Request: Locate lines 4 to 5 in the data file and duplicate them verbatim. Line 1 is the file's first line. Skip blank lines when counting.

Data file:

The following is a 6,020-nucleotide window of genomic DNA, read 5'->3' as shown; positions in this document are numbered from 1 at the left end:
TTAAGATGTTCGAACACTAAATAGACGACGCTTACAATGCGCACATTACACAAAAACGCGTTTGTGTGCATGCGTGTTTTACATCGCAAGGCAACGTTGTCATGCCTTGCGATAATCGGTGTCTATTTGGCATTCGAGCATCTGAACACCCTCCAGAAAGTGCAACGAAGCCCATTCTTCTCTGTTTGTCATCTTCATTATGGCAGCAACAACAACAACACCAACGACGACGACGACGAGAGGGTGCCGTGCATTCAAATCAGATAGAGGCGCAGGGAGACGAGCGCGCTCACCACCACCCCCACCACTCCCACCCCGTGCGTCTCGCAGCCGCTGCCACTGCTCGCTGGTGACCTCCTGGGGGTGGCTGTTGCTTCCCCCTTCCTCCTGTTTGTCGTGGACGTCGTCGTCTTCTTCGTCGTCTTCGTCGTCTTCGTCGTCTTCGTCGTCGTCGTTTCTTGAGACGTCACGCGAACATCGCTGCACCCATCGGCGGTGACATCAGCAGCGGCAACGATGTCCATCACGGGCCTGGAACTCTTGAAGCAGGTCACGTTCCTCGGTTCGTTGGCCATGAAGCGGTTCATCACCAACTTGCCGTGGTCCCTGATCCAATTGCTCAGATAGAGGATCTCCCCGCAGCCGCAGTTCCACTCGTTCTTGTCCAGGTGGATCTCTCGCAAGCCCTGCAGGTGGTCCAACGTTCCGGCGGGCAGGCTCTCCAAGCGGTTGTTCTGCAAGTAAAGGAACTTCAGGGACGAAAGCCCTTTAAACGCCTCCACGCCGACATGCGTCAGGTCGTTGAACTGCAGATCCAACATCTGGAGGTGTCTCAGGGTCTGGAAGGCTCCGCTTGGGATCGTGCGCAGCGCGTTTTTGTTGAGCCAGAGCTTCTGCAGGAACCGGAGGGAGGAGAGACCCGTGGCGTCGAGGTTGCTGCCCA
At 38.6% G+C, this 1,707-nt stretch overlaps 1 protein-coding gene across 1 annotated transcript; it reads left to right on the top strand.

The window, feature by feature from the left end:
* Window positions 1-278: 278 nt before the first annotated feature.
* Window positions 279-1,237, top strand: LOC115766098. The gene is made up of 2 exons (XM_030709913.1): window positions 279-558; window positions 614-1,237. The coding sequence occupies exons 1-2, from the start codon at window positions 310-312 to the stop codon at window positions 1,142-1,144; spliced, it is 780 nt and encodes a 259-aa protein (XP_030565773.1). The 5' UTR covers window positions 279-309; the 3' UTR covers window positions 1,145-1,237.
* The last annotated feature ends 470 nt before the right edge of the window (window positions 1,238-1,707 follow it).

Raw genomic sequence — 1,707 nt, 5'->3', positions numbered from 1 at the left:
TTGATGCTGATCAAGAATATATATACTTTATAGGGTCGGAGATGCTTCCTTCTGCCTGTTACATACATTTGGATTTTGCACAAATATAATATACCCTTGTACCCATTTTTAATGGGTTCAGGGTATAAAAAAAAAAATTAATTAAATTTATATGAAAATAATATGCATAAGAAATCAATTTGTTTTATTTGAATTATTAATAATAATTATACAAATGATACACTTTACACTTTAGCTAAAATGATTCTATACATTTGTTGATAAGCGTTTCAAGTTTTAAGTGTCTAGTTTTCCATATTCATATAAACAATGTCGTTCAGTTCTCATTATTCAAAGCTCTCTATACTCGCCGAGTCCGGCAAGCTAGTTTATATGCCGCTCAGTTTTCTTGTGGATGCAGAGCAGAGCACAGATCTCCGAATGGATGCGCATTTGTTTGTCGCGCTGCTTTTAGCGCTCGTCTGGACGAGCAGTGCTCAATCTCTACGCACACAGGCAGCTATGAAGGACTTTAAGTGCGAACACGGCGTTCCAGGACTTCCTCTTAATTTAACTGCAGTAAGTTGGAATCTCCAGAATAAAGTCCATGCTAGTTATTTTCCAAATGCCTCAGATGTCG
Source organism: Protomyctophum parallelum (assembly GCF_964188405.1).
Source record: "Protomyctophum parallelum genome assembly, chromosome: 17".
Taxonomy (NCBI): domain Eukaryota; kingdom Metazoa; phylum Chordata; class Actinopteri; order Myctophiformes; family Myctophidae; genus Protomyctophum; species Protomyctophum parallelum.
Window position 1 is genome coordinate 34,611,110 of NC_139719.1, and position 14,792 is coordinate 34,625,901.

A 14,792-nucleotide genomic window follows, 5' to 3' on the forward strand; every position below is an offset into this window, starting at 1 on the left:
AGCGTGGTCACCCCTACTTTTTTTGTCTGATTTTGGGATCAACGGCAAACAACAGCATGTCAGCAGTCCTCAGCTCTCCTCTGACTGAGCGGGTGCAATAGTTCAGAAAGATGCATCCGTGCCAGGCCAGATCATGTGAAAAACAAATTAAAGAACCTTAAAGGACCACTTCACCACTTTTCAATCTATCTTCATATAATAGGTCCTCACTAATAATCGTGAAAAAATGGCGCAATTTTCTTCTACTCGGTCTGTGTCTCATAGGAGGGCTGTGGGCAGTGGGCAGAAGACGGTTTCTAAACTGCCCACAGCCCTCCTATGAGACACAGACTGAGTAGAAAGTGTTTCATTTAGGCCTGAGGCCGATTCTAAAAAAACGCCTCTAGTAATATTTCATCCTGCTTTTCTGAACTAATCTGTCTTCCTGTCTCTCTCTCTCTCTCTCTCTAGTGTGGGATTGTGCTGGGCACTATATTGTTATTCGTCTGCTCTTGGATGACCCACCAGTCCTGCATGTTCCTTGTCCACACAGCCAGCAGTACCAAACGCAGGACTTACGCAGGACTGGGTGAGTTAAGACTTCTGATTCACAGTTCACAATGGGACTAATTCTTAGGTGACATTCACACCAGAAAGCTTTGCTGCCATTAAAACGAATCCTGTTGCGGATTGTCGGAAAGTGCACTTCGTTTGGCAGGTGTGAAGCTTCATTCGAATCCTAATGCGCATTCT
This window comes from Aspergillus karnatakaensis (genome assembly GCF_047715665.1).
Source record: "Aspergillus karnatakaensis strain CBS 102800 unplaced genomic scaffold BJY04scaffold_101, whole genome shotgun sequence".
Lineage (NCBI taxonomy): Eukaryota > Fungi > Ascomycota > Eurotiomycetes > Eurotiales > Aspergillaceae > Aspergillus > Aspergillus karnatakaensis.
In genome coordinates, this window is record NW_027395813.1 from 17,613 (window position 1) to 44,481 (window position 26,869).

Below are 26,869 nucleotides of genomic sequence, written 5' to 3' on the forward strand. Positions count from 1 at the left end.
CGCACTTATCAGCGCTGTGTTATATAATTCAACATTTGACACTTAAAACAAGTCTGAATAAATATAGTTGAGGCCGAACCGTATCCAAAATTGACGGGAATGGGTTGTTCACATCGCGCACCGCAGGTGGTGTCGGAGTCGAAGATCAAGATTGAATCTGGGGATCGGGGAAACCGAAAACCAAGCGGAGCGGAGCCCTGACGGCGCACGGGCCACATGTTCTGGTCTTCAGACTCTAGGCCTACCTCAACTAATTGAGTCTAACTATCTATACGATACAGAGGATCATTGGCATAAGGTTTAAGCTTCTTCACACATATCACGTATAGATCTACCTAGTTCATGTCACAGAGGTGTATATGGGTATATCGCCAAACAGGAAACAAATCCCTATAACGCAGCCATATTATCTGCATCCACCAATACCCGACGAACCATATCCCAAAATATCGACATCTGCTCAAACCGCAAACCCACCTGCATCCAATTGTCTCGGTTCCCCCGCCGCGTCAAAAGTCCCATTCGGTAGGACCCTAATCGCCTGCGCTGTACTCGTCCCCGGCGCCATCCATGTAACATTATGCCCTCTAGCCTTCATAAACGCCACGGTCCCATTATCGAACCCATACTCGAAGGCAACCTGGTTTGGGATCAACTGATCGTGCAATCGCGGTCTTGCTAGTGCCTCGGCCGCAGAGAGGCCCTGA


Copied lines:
The window, feature by feature from the left end:
* Window positions 1-278: 278 nt before the first annotated feature.